By Lisa Whaley
Halloween has certainly changed over the years. When I was a child, happily donning the spooky — though slightly irregular — wicked witch costume my mother had painstakingly sewn for me, I had one choice and one choice alone for fright night activities.
Trick or treating up and down the streets of my small town.
It was a small farming community, population 300, with a mercantile, volunteer fire department, post office and “watering hole.” Small white houses dotted either side of Main and 2nd Streets. And like Erwin, railroad tracks rolled right through the middle, providing a clear path for the trains that travelled through each day.
On the night of Oct. 31 each year — not the 27th or the 29th to accommodate the weekend — we would gather inside our homes to get ready for the big night, eager to see what kinds of candy we could collect.
Costumes were often homemade or created from scratch — relying on the innovation of the designer and the products easily found in the home. The bag to hold the candy was anything you could find — paper, a basket or even then, an occasional pumpkin-shaped store-bought receptacle.
We would wait until dark. Oh, how the minutes seemed to creep by.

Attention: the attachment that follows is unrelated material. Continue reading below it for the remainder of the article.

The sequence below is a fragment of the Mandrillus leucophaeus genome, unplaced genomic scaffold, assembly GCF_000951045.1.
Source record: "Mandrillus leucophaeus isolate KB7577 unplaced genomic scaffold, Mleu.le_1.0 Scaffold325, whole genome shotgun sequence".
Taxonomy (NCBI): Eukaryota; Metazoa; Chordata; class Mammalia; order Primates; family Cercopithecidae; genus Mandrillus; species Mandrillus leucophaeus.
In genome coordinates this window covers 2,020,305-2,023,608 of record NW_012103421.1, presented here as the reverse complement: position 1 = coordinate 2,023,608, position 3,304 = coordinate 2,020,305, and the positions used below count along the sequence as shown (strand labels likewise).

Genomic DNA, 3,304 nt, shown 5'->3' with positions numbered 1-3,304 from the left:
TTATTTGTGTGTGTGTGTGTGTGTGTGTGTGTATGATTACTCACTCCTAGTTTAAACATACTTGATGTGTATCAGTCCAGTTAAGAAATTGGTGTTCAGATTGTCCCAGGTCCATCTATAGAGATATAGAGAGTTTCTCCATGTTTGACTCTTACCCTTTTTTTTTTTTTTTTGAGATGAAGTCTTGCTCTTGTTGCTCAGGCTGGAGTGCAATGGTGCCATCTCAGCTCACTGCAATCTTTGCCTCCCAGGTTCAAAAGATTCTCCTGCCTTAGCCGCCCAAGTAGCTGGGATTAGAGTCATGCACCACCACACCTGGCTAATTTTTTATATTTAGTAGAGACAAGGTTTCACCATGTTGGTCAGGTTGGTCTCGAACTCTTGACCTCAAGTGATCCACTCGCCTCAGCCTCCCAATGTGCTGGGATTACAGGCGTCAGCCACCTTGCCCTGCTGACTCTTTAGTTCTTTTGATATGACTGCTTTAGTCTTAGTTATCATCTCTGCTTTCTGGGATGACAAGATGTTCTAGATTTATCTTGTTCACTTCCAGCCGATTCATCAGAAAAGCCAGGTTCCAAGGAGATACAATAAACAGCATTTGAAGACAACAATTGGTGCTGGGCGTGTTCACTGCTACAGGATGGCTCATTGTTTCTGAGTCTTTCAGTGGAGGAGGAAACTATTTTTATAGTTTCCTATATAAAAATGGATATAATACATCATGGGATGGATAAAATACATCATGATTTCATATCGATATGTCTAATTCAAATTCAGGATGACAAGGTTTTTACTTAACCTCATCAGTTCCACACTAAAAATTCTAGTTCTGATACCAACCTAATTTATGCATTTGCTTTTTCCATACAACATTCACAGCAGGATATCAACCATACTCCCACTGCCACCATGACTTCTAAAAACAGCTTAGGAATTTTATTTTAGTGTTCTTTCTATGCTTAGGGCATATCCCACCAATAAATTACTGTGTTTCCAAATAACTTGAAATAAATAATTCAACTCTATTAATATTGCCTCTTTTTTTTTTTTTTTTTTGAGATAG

And then, just when we were sure it was dark enough, we would pile out the door, eager to see what the night would bring.
“Trick or treat!” we cried at each doorway we stopped, bags held open wide for our treats, big grins accompanying our spooky attire. Adults would admire our costumes … or pretend to be scared … while dropping small candies into our growing stash.
Then, at the end, we’d rush home, dump out the bags and divide up our goodies. Anything chocolate was always a hit, as were Tootsie Pops and Candy Corn.
The occasional apple seemed woefully out of place, though we would try to treat it with respect. And while homemade popcorn balls were always viewed with delight, I don’t really ever remember eating one.
Then Halloween was over for another year.
But Halloween always comes again, and while I’m no longer a child, there is still something in me that thrills at the words “Trick or treat?”
This weekend marks a plethora of haunting Halloween events in Unicoi County and the region as a whole new generation gets ready to costume up.
Of course, in some ways these celebrations bear little resemblance to my childhood. Choices are seemingly limitless — Trunk or Treat parties at various churches, a Halloween gathering for teens at the local library, a Halloween celebration at the old Flag Pond School, an annual Haunts & Happenings in nearby Jonesborough and more. Costume selection is more detailed and colorful. And candy is no longer considered the rare treat it used to be.
But some things remain the same. In communities like Erwin, Unicoi, Flag Pond and others, it is still a night — or nights — when children gather together for a bit of fun sprinkled with more than a little imagination, and families unite in one night of play that involves parents and children alike.